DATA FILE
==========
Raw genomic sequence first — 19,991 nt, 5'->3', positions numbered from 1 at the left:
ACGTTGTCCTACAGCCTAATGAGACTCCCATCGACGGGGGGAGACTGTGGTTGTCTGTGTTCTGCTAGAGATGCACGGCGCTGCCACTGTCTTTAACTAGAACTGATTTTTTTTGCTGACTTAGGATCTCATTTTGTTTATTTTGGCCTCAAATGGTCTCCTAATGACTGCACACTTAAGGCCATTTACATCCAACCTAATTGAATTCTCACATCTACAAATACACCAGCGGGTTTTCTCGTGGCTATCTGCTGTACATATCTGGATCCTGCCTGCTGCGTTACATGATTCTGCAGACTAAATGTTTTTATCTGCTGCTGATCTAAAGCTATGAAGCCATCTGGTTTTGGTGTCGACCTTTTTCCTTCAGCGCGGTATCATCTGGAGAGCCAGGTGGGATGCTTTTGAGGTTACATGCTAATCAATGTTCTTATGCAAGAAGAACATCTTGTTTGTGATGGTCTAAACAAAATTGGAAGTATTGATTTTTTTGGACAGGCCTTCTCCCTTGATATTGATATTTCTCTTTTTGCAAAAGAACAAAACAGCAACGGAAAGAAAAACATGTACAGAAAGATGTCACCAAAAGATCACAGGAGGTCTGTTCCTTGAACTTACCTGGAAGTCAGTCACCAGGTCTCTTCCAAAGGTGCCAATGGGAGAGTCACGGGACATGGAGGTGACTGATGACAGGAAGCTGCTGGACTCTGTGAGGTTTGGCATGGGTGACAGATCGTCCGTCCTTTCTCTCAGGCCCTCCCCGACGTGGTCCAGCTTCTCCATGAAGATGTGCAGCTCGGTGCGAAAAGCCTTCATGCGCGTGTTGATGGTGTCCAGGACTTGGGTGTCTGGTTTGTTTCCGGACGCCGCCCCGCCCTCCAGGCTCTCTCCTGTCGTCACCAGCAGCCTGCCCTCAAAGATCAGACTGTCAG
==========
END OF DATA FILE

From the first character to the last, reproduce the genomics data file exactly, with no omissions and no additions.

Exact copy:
Raw genomic sequence first — 19,991 nt, 5'->3', positions numbered from 1 at the left:
ACGTTGTCCTACAGCCTAATGAGACTCCCATCGACGGGGGGAGACTGTGGTTGTCTGTGTTCTGCTAGAGATGCACGGCGCTGCCACTGTCTTTAACTAGAACTGATTTTTTTTGCTGACTTAGGATCTCATTTTGTTTATTTTGGCCTCAAATGGTCTCCTAATGACTGCACACTTAAGGCCATTTACATCCAACCTAATTGAATTCTCACATCTACAAATACACCAGCGGGTTTTCTCGTGGCTATCTGCTGTACATATCTGGATCCTGCCTGCTGCGTTACATGATTCTGCAGACTAAATGTTTTTATCTGCTGCTGATCTAAAGCTATGAAGCCATCTGGTTTTGGTGTCGACCTTTTTCCTTCAGCGCGGTATCATCTGGAGAGCCAGGTGGGATGCTTTTGAGGTTACATGCTAATCAATGTTCTTATGCAAGAAGAACATCTTGTTTGTGATGGTCTAAACAAAATTGGAAGTATTGATTTTTTTGGACAGGCCTTCTCCCTTGATATTGATATTTCTCTTTTTGCAAAAGAACAAAACAGCAACGGAAAGAAAAACATGTACAGAAAGATGTCACCAAAAGATCACAGGAGGTCTGTTCCTTGAACTTACCTGGAAGTCAGTCACCAGGTCTCTTCCAAAGGTGCCAATGGGAGAGTCACGGGACATGGAGGTGACTGATGACAGGAAGCTGCTGGACTCTGTGAGGTTTGGCATGGGTGACAGATCGTCCGTCCTTTCTCTCAGGCCCTCCCCGACGTGGTCCAGCTTCTCCATGAAGATGTGCAGCTCGGTGCGAAAAGCCTTCATGCGCGTGTTGATGGTGTCCAGGACTTGGGTGTCTGGTTTGTTTCCGGACGCCGCCCCGCCCTCCAGGCTCTCTCCTGTCGTCACCAGCAGCCTGCCCTCAAAGATCAGACTGTCAG